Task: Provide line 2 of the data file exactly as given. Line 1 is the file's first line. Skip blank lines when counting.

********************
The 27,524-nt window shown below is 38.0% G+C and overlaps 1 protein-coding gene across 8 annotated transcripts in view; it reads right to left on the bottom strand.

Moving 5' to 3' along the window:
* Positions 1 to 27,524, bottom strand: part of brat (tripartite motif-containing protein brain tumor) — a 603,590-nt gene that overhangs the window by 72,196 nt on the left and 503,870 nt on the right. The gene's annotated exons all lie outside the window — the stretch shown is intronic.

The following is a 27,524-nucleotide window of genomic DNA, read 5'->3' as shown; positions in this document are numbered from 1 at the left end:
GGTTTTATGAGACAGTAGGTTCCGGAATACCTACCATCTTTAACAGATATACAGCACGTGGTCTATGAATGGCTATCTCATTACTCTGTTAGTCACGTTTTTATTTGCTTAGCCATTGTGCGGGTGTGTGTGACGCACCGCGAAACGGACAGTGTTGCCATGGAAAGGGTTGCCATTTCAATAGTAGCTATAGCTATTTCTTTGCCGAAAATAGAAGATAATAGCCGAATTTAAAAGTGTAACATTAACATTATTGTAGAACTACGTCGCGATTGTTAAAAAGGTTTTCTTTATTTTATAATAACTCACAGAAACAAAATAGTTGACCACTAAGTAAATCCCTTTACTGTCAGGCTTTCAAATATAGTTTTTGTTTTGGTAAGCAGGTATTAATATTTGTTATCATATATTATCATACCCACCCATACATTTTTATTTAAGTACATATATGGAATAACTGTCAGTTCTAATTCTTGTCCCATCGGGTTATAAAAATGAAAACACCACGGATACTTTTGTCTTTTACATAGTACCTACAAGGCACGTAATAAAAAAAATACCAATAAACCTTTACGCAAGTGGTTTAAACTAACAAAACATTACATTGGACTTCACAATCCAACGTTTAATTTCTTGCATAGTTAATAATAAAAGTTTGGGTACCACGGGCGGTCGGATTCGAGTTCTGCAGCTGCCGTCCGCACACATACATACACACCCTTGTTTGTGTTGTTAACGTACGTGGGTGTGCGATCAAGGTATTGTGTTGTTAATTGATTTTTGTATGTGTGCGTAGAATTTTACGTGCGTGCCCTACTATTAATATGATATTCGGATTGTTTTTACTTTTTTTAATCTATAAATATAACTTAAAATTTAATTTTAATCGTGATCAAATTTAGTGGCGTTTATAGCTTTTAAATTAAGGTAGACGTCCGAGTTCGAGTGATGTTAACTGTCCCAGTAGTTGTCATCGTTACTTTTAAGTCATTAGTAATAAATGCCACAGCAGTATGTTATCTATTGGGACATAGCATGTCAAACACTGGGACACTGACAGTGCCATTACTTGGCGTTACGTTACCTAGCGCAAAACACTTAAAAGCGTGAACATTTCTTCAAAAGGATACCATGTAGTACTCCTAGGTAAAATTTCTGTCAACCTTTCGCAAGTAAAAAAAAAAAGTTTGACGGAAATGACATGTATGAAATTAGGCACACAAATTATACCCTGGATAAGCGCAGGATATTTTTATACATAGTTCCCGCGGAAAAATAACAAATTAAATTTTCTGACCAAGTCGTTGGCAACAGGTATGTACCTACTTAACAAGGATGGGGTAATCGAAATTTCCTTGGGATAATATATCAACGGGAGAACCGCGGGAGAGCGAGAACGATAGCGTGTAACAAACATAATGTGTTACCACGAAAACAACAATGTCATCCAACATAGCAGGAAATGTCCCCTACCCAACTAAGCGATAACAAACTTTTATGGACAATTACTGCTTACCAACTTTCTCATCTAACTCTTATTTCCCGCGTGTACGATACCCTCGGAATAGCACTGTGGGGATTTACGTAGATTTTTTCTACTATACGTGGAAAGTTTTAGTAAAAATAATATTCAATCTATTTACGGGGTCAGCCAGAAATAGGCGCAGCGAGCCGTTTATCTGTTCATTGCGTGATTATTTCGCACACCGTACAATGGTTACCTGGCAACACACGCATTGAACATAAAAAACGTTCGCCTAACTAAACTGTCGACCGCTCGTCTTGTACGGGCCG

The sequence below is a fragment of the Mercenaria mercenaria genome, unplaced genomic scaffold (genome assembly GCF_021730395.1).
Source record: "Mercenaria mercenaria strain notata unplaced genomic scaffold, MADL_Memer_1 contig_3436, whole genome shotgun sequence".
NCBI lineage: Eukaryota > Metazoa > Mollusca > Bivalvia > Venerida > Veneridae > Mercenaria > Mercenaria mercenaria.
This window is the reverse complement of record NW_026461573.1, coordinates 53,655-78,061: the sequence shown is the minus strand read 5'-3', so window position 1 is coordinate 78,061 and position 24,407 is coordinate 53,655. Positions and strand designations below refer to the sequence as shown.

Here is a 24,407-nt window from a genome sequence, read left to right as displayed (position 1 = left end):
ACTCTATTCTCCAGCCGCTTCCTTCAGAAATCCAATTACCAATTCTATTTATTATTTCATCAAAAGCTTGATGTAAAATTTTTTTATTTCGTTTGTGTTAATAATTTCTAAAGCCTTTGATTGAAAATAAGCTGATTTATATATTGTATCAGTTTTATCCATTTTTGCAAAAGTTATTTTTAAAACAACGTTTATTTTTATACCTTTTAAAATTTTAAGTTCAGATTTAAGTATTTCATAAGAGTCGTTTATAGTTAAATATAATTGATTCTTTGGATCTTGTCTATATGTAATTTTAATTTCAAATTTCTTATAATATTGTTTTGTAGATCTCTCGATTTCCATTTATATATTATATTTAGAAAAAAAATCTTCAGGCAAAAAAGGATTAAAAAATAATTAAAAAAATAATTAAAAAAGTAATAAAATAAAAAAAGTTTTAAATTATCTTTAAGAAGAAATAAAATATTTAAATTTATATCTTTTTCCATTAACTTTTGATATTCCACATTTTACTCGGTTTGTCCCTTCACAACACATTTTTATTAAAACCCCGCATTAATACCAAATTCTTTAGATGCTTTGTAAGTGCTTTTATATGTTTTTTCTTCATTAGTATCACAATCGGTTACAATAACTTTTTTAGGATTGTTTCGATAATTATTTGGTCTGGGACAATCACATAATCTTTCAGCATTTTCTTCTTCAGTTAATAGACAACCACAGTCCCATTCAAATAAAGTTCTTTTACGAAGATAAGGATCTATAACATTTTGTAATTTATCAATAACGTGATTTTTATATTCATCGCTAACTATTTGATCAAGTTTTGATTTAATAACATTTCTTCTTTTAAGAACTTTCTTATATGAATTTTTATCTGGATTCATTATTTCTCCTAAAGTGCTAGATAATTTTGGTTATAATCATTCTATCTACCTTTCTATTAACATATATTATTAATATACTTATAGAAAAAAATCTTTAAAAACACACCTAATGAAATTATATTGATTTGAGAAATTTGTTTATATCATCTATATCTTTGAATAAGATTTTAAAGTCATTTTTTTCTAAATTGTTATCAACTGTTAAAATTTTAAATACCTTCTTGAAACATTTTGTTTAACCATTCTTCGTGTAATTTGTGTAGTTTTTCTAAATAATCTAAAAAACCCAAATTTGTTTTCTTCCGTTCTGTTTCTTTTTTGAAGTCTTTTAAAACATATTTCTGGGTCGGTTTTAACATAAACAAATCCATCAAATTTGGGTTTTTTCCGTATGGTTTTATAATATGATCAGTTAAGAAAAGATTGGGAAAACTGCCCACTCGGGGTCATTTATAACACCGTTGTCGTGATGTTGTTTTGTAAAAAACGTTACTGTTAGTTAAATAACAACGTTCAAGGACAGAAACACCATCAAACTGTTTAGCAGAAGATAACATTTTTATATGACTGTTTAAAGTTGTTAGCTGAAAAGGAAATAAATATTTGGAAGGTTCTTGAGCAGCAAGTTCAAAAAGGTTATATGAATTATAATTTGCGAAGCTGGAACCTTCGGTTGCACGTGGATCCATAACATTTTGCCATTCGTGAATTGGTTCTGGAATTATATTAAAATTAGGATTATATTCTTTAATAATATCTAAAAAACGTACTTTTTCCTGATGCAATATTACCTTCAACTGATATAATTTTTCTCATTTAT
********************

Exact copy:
Moving 5' to 3' along the window: